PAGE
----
The Unknown Unknowns
Unknown unknowns further complicate the challenge of making socially useful eruption forecasts. Even the most successful models developed for Earth’s structure and active processes are simplified versions of reality. The gap between models and reality is potentially a rich source of unknown unknowns. Similarly, unrecognized regional strain perturbations in an evolving tectonic–magmatic environment can compromise long-to-intermediate-term eruption forecasts based either on models or on probabilistic analysis of the recurrence history of past eruptions. Earthquake-triggered eruptions represent an extreme example of the challenge in making short-term eruption forecasts. On a more positive note, a number of successful short-term (days to weeks) eruption forecasts have been based on on-site experience and pattern recognition during accelerating unrest episodes leading to eruptions (White and McClausland 2016).
Brown ST, Kennedy BM, DePaolo DJ, Hurwitz S, Evans WC (2013) Ca, Sr, O, and D isotope approach to defining the chemical evolution of hydrothermal fluids: example from Long Valley, CA, USA. Geochimica et Cosmochimica Acta 122: 209-225
Chen R, Branum D, Wills CJ, Hill DP (2014) Scenario earthquake hazards for the Long Valley Caldera-Mono Lake area, East-central California. USGS Open File Report 2014-1045/California Geological Survey Special Report 233, 91 pp
Hildreth W (2004) Volcanological perspective on Long Valley, Mammoth Mountain, and Mono Craters: several contiguous but discrete magmatic systems. Journal of Volcanology and Geothermal Research 136: 169-198
Hill DP (2006) Unrest in Long Valley Caldera, California, 1978–2004. In: Troise C, De Natale G, Kilburn CRJ (eds) Mechanisms of Activity and Unrest at Large Calderas. Geological Society, London, Special Publications 269: pp 1-14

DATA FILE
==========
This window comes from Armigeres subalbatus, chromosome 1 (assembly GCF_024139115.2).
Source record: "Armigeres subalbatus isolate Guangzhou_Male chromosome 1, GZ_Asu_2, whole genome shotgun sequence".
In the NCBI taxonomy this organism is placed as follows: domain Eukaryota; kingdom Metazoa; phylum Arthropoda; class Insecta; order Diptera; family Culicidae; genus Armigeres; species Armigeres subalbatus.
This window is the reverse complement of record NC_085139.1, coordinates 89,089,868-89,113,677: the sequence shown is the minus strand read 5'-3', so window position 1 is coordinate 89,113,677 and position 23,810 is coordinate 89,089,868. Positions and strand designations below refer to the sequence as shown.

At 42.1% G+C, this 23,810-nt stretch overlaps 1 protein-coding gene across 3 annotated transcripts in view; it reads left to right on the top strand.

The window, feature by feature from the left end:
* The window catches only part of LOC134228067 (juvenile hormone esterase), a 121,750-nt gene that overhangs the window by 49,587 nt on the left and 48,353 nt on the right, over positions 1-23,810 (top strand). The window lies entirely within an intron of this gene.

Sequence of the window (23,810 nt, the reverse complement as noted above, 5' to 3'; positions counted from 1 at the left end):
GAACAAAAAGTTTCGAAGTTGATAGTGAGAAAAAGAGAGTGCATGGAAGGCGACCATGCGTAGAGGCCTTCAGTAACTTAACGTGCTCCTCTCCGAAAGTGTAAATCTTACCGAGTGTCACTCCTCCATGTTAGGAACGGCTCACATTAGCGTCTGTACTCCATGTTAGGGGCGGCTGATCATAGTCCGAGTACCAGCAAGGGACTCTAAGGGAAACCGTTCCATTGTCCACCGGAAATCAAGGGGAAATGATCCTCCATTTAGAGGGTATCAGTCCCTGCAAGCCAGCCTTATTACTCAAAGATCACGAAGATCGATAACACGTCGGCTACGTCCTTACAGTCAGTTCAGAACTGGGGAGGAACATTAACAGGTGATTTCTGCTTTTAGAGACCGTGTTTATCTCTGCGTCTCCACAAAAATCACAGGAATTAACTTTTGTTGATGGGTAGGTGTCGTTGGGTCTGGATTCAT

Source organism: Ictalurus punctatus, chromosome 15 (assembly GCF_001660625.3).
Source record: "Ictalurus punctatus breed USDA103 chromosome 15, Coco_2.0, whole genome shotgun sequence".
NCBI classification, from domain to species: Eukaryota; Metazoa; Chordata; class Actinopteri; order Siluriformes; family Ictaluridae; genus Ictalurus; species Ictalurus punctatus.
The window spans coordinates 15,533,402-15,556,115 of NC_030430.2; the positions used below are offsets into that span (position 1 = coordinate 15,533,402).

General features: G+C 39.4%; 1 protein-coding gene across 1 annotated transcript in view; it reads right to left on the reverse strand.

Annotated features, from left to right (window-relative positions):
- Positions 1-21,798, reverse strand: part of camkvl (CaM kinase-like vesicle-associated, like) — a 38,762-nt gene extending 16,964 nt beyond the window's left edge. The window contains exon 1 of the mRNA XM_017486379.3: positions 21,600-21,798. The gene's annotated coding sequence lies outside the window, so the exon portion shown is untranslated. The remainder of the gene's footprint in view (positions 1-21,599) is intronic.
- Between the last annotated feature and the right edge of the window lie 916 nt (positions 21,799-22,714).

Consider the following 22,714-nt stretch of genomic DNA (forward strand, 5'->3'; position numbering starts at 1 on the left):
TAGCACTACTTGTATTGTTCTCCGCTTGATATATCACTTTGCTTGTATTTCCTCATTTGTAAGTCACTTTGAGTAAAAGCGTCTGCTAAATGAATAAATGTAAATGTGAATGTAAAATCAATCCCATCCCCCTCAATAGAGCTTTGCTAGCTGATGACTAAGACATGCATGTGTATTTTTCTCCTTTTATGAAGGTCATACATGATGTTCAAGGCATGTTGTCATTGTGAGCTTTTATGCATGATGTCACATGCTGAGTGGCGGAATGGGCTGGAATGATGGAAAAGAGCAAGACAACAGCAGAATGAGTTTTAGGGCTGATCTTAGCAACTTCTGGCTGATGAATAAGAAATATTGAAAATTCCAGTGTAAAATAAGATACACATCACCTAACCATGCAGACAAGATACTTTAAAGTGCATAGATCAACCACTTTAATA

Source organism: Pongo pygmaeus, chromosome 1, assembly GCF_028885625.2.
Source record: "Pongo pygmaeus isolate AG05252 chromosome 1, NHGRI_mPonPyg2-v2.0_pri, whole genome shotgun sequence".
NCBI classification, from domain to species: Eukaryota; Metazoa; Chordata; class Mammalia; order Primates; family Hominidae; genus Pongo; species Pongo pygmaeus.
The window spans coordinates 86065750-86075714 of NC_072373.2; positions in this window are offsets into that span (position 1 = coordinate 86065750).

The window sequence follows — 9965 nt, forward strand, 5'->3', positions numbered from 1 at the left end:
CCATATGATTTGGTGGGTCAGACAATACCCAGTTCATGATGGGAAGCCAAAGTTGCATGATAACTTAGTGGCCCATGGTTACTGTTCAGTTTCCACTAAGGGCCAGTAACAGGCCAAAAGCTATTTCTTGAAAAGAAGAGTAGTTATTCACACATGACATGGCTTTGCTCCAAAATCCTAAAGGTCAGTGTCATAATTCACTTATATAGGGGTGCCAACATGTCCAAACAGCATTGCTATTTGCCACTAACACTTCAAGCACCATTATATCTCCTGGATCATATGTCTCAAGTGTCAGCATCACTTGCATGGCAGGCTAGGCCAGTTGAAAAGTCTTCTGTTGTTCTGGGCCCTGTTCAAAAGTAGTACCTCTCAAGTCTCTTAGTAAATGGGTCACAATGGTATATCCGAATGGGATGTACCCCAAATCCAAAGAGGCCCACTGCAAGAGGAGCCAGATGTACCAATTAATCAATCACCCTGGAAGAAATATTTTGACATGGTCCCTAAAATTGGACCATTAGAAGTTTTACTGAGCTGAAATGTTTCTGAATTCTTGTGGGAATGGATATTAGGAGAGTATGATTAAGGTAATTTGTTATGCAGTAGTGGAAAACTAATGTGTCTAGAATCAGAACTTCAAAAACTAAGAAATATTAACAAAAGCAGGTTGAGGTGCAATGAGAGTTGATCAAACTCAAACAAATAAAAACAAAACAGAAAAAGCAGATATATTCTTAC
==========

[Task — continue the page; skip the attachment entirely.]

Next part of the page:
Hill DP, Montgomery-Brown EK (2015) Long Valley Caldera and the UCERF depiction of Sierra Nevada range-front faults. Bulletin of the Seismological Society of America 105: 3189-3195
Hill DP, Prejean SG (2015) Dynamic triggering. In: Schubert G (ed) Treatise on Geophysics, 2nd edition, Volume 4: Earthquake Seismology. Elsevier, pp 273-304
Lewicki JL and 6 coauthors (2014) Crustal migration of CO2-rich magmatic fluids recorded by tree-ring radiocarbon and seismicity at Mammoth Mountain, CA, USA. Earth and Planetary Science Letters 390: 52-58
Montgomery-Brown EK and 7 coauthors (2015) Renewed inflation of Long Valley Caldera, California (2011 to 2014). Geophysical Research Letters 42: 5250-5257
Savage JC, Clark MM (1982) Magma resurgence in Long Valley Caldera, California: possible cause of the 1980 Mammoth Lakes earthquakes. Science 217: 531-533
Suemnicht GA, Kennedy BM, Evans WC (2015) Helium isotope systematics of Long Valley Caldera, California. Proceeding World Geothermal Congress 2015, Melbourne, Australia, 19-25 April 2015. 6 pp
Seccia D, Chiarabba C, De Gori P, Bianchi I, Hill DP (2011) Evidence for the contemporary magmatic system beneath Long Valley Caldera from local earthquake tomography and receiver function analysis. Journal of Geophysical Research 116: B12314, doi: 10.1029/2011JB008471
Weiland CM, Steck LK, Dawson PB, Korneev VA (1995) Nonlinear teleseismic tomography at Long Valley Caldera, using three-dimensional minimum travel time ray tracing. Journal of Geophysical Research: Solid Earth 100: 20,379-20,390
White R, McClausland W (2016) Volcano-tectonic earthquakes: a new tool for estimating intrusive volumes and forecasting eruptions. Journal of Volcanology and Geothermal Research 309: 139-155